"I lost," said Elkington. "The [medical] dispensary market has dwindled down to near nothingness."

Not every state with legal weed has seen this slump in medical marijuana registrations or sales. Colorado, the first state to go fully legal, maintains a robust medical marijuana industry, despite recreational sales breaking records year to year, month to month.

"Oregon and Washington really didn't comprehensively regulate medical marijuana businesses," attorney Brian Vicente of the Denver-based cannabis law firm Vicente-Sederberg told MERRY JANE in a phone interview. "They didn't have a statewide entity that did that, particularly in Washington. They had one in Oregon, but it wasn't comprehensive."

"That's different in Colorado," continued Vicente. "We had licensed medical marijuana businesses at the state level since 2011. Our state continues to honor that, whereas Washington and Oregon, when they started regulating medical marijuana business, they kind of just dropped right into recreational."

From January 2016 to October 2017, the number of Colorado's registered medical marijuana patients dropped by 15 percent. Yet medical marijuana sales remained steady during this period, garnering almost $34 million in sales.

As Vicente explained, the reason for Colorado's continued success with medical likely has to do with state regulations. Recreational stores are not allowed to sell medical-grade products like they can in Oregon. Only medical dispensaries can sell the ultra-potent stuff, and since medical products aren't taxed according to Colorado's tiered system for rec, patients who require high volumes of weed get a significant price break. Coloradans may also grow their own weed, and, in some counties, may produce their own (ethanol-based) oil extractions at home.

Vicente adds that Colorado stands out from other legal states because of how it implemented legal weed reforms. Amendment 20 (medical) and Amendment 64 (recreational) are constitutional amendments. Legal weed is literally written directly into the state's constitution, so regulators can only rewrite the rules so long as those new restrictions adhere to the amendments. (In theory, anyway. In practice, regulators have gotten away with quite a bit.) The legislature cannot remove the amendments on their own, either. Repeal would require a statewide vote.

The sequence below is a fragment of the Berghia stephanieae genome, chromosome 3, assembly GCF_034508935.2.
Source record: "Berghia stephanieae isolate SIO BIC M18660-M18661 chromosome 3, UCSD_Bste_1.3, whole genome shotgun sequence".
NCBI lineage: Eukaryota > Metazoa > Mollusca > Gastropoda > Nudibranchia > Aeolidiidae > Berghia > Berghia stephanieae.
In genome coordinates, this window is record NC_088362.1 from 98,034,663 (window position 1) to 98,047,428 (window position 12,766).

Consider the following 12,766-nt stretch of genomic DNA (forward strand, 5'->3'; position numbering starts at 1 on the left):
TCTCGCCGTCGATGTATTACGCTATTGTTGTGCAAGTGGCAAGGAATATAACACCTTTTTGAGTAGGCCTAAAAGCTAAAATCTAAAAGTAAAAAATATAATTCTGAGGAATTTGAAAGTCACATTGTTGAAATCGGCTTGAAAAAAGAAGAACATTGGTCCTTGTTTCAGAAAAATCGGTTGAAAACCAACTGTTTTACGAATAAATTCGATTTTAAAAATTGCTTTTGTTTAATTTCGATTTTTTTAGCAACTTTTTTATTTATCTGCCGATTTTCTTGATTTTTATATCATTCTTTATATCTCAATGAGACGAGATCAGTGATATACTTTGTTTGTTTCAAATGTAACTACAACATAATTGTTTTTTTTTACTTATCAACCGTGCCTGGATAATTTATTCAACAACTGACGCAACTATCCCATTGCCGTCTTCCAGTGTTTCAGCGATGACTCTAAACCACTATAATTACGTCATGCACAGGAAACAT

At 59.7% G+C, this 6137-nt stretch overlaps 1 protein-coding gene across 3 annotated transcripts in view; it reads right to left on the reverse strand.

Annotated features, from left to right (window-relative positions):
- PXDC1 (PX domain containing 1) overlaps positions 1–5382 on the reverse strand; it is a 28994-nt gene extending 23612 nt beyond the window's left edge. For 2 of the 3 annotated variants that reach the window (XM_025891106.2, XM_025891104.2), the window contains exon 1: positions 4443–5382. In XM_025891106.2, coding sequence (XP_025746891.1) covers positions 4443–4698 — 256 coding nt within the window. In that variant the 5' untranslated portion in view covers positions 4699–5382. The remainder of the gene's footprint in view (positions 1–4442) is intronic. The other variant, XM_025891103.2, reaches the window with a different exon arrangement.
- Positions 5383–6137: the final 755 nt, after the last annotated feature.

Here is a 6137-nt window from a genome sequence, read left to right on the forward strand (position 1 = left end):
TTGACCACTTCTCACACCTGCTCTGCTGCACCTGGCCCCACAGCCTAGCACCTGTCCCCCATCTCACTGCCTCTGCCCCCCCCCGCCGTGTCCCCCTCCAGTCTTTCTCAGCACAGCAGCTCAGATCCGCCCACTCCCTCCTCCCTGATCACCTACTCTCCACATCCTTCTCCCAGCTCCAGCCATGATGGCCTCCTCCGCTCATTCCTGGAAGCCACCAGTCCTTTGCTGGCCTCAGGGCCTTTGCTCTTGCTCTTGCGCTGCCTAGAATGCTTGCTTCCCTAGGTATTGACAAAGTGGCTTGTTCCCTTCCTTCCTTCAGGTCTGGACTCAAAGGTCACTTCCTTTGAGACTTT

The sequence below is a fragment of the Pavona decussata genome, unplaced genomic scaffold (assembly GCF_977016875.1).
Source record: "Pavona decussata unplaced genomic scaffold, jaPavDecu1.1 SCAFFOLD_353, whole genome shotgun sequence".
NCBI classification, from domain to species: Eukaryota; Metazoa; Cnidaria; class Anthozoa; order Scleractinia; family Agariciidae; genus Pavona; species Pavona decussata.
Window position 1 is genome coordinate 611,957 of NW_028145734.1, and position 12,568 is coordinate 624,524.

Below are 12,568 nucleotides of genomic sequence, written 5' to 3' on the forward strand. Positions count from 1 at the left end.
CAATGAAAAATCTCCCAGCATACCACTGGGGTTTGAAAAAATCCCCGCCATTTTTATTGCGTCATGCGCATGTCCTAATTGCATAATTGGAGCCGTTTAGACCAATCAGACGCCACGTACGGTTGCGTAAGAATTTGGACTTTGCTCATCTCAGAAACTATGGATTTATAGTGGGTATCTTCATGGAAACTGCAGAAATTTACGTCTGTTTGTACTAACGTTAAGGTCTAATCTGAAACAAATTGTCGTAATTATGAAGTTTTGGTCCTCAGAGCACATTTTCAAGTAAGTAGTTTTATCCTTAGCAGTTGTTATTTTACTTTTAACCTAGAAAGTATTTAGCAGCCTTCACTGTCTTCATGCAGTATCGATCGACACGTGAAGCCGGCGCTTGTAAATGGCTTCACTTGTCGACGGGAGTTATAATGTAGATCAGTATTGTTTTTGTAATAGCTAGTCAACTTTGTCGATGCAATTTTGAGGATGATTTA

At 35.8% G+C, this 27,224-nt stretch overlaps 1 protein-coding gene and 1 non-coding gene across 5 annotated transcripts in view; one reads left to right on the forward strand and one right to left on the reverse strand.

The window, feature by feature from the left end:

While the medical vs. recreational issue is currently playing out at the state level, it may reach the federal level soon. This past year, Congress introduced two sweeping cannabis bills: the CARERS Act for taking a hands-off approach to state medical marijuana programs, and the Marijuana Justice Act, which would remove cannabis from scheduling altogether. Similar bills introduced in the past resembled the Marijuana Justice Act, which skipped medical regulations and jumped straight into a federally legal recreational framework.

Vicente cautions lawmakers against rushing into legal reforms. High prices and taxes on marijuana could push patients toward a black market. Licensing and regulations can preserve the distinction between medical and recreational, encouraging patients to stay within the legal market.

"I don't think anyone believes medical will ever go away," said Vicente. "I believe there's too much efficacy. Whether it's kids with epilepsy or older people with chronic pain, it just really does help people."